Linda McMahon, head of the Small Business Administration, made a pit stop at Appalachian Brewing Co. on Tuesday to promote the federal agency’s assistance programs for small companies and entrepreneurs.
“We don’t want to be the best-kept secret for small businesses, we want to let everyone know how we can help,” McMahon said.
Appalachian Brewing’s location on the Carlisle Pike in Silver Spring Township, which McMahon and SBA officials toured Tuesday afternoon, was financed in part by federally backed loans made through the SBA’s 7(a) program.
“The SBA is a great way to get around some of the hurdles and access capital you wouldn’t otherwise,” said Artie Tafoya, partner and manager of operations at Appalachian Brewing. Tafoya said SBA-supported loans helped reduce the cost of Appalachian Brewing’s roughly $4.5 million expansion in Silver Spring Township, which opened in 2014.
The SBA’s most popular loan program, authorized under federal title 7(a), allows the administration to guarantee loans made by certain private banks who participate in the SBA’s program.
Federal backing means less risk for the lender, which allows them to offer more favorable terms, providing small businesses access to capital at favorable rates that would otherwise only be available to larger, more established corporations.
The SBA approved $25.8 billion worth of 7(a) loans in the 2017 fiscal year, according to the agency’s annual report.
Locally, Centric Bank, which financed Appalachian Brewing, is the largest originator of 7(a) loans, lending to 77 Midstate businesses last year and creating a projected 2,500 new jobs, the bank announced recently.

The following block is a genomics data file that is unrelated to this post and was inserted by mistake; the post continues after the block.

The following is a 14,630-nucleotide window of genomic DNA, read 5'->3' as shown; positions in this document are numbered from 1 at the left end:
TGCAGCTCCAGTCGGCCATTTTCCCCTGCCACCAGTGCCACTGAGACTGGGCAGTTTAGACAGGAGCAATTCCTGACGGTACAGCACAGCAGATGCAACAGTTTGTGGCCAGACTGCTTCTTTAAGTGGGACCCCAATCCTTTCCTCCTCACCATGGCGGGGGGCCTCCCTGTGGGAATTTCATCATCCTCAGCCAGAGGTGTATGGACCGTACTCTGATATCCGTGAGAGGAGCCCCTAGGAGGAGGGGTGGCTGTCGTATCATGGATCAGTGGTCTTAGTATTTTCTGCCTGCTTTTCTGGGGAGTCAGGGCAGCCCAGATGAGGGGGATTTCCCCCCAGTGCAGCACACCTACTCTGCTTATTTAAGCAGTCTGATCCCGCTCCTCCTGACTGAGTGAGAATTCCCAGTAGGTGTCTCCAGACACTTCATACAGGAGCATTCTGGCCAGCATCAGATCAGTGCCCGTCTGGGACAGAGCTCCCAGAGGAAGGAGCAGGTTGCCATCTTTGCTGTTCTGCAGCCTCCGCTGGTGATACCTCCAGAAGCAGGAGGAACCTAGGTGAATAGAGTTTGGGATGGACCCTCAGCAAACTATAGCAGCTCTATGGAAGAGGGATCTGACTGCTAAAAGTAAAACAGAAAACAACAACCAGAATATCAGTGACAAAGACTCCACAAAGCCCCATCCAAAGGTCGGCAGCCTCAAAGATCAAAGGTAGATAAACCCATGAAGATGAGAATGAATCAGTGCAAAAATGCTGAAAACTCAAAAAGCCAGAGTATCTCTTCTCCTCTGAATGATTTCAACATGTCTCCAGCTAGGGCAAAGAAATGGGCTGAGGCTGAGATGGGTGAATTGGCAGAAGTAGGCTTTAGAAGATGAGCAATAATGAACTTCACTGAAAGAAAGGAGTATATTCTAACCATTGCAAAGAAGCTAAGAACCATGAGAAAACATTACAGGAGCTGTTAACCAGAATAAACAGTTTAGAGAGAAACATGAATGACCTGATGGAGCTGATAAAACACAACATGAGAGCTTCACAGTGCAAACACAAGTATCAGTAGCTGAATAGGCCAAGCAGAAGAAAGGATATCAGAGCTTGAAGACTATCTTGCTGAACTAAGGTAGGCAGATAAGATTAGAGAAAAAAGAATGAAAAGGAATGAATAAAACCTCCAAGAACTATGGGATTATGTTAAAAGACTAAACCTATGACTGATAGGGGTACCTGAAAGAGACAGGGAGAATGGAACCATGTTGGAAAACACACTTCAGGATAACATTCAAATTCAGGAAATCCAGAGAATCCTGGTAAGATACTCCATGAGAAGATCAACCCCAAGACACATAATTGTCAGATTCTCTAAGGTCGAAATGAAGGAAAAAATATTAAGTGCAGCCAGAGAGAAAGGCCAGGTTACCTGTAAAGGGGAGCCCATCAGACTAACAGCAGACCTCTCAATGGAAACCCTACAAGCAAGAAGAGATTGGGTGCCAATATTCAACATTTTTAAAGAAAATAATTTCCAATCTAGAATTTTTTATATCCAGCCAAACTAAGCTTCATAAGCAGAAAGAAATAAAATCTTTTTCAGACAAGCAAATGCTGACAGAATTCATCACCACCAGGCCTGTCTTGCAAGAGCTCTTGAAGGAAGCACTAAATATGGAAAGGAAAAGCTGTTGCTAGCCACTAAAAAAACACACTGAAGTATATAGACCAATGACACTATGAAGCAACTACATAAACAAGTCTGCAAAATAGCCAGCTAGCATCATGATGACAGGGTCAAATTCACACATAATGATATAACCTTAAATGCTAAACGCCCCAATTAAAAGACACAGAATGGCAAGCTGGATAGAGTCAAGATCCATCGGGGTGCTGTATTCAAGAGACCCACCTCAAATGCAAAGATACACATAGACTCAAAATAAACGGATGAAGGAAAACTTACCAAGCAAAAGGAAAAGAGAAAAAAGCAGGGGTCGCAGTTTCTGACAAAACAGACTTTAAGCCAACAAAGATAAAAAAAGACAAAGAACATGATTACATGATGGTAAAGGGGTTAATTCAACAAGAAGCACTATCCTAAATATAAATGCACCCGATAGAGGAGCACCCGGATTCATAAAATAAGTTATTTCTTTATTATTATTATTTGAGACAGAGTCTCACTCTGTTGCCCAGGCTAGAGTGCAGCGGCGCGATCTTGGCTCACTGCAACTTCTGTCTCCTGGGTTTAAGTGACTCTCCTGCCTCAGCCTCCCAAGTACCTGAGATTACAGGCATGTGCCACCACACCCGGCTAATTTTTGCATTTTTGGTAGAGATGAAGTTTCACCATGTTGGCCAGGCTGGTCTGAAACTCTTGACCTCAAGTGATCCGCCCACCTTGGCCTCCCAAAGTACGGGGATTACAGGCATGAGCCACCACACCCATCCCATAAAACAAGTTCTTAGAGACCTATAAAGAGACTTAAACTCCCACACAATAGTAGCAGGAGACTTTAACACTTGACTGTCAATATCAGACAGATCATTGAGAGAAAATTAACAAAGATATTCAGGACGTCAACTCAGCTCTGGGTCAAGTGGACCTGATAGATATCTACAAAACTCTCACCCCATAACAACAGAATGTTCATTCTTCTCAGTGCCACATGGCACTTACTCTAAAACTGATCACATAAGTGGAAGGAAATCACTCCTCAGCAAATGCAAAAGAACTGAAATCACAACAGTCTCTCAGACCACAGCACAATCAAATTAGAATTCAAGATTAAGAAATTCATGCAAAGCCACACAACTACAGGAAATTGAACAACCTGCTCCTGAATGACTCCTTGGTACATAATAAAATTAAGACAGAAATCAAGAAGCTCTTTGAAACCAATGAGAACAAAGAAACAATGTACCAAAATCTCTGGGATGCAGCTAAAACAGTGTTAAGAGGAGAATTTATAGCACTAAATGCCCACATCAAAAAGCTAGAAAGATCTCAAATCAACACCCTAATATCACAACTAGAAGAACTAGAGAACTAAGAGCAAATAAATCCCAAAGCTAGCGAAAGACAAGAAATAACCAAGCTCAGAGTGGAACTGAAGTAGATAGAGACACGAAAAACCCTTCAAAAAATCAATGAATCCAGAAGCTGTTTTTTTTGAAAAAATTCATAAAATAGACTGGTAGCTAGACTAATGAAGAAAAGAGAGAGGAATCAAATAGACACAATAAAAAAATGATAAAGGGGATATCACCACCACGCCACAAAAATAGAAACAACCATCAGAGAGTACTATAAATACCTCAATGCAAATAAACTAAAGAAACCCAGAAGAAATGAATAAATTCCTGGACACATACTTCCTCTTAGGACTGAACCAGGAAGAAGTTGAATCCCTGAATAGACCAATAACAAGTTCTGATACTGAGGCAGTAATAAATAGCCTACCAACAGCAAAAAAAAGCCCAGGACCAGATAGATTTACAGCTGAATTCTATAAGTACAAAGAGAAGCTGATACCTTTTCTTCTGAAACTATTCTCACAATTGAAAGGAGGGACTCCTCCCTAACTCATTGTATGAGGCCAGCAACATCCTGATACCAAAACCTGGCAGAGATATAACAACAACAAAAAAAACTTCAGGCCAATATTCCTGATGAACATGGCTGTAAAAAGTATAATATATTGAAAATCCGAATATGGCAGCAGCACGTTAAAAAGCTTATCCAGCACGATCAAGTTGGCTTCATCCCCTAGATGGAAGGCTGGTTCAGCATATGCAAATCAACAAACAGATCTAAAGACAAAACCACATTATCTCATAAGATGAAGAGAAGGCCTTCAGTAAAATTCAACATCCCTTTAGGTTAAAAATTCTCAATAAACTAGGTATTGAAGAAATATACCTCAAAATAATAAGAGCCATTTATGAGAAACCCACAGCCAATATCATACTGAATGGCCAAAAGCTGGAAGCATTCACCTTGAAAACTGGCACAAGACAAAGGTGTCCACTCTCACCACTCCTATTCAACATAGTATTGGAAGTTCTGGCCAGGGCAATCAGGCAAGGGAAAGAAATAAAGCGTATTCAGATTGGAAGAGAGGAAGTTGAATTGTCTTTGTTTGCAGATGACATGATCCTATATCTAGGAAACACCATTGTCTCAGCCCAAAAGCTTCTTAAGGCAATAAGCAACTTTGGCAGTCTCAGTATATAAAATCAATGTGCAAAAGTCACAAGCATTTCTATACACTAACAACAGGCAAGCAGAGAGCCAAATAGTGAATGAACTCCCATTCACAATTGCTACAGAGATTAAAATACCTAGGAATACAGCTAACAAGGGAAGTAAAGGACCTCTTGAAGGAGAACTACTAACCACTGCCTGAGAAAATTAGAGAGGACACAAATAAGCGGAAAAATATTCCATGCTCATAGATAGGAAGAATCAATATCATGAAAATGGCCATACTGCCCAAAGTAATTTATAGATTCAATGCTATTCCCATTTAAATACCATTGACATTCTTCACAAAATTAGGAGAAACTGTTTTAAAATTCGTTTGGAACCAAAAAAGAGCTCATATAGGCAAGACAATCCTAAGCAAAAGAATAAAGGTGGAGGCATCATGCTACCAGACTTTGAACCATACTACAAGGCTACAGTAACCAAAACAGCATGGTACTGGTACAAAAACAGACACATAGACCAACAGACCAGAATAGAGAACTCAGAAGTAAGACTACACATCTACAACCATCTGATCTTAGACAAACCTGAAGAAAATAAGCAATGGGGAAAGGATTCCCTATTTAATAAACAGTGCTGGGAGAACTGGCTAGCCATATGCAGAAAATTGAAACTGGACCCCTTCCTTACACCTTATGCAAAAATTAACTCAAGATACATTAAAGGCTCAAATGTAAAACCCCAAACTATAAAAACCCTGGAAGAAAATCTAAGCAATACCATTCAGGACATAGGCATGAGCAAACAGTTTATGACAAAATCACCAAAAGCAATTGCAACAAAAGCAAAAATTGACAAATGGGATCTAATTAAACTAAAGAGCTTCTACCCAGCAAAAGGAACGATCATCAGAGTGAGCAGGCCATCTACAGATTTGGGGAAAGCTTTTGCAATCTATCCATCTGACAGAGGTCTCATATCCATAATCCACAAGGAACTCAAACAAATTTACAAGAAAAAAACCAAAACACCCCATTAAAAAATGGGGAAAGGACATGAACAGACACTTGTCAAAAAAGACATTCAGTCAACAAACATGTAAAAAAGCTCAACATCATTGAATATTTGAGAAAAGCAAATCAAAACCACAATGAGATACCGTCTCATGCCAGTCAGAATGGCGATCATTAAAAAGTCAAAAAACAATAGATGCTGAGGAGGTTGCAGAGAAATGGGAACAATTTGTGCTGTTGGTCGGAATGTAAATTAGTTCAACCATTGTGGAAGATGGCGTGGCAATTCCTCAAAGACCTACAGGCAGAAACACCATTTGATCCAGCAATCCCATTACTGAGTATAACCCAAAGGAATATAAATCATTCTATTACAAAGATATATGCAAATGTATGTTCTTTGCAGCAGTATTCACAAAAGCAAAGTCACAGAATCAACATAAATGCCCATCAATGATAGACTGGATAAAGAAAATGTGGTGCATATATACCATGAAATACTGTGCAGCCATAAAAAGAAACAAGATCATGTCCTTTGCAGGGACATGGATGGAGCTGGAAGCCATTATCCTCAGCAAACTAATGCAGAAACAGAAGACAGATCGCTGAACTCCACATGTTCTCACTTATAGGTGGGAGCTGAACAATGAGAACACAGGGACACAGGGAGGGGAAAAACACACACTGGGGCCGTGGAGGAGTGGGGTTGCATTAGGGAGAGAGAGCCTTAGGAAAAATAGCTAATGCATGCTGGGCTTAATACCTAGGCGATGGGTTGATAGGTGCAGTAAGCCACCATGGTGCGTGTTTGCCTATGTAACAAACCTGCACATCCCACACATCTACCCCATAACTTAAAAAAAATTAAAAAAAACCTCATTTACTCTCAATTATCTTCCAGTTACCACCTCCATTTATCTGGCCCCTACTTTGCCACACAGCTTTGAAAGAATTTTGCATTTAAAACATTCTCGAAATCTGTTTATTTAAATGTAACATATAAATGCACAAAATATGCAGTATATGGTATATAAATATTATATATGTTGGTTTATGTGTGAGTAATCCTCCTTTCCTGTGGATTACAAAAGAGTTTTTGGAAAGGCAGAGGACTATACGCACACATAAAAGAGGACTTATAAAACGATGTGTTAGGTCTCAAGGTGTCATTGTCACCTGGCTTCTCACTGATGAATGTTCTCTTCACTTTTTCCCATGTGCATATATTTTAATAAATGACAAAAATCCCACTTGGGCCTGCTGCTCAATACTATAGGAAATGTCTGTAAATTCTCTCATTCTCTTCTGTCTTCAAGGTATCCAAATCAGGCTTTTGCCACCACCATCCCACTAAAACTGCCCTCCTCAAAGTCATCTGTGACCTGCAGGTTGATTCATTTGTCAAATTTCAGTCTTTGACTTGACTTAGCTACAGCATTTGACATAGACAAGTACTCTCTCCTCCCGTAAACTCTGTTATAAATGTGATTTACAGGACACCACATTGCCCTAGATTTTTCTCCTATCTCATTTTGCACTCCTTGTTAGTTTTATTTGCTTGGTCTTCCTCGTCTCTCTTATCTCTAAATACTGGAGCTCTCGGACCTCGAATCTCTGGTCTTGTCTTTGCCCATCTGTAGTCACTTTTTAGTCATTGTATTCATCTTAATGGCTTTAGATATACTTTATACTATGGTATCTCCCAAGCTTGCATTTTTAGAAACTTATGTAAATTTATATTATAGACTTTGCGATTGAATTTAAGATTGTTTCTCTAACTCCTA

McMahon said that the SBA seeks to expand its core programs by attracting more lending partners willing to invest in small business expansion.
“Most small businesses fail because they are undercapitalized,” McMahon said. “What we’re doing now is helping to grow our lender base.”
McMahon was appointed to head the SBA last year by President Donald Trump. She is well-known as the founder of World Wrestling Entertainment along with her husband, professional wrestling guru Vince McMahon.
Over the past year, McMahon has also promoted the potential benefits to small business of the Republican tax plan, which passed Congress in December.
McMahon has continued to press Congress to make the individual tax cuts, not just the corporate reduction, permanent. While corporate relief is permanent under the new tax code, the GOP placed a sunset on personal rate reductions in order to stay within the $1.5 trillion 10-year deficit rule needed to pass the Republican tax plan via reconciliation.
This is of particular concern for small business owners who are not organized as corporations, but have their businesses set up as pass-through entities and report profits as personal income.
“The businesses I’ve spoken with have talked about the anticipation of the tax cuts and the optimism we’re seeing since they passed,” McMahon said. “I would really like to see the tax cuts for individuals made permanent.”
Although the 7(a) program is the largest, the SBA also administers other loan programs, such as the 504 capital loan program, disaster relief loans, and others. It also offers training and guidance to entrepreneurs on a variety of issues.
While Trump’s budget proposals have sought cuts to the SBA, the funding resolutions that have passed Congress have featured less significant reductions. Congressional funding resolutions have the agency funded at $881 million on an annualized basis, compared to $887 million in the 2017 fiscal year.
“We’re getting strong congressional support,” McMahon said. “We have seen a little bit of [budget] reduction, but we didn’t have to cut our programs.”
With the demand for 7(a) loans growing, Congress is considering a bill that would authorize the SBA to raise the cap on the value of assets it backs, although McMahon said the agency is unlikely to hit that cap in the short term.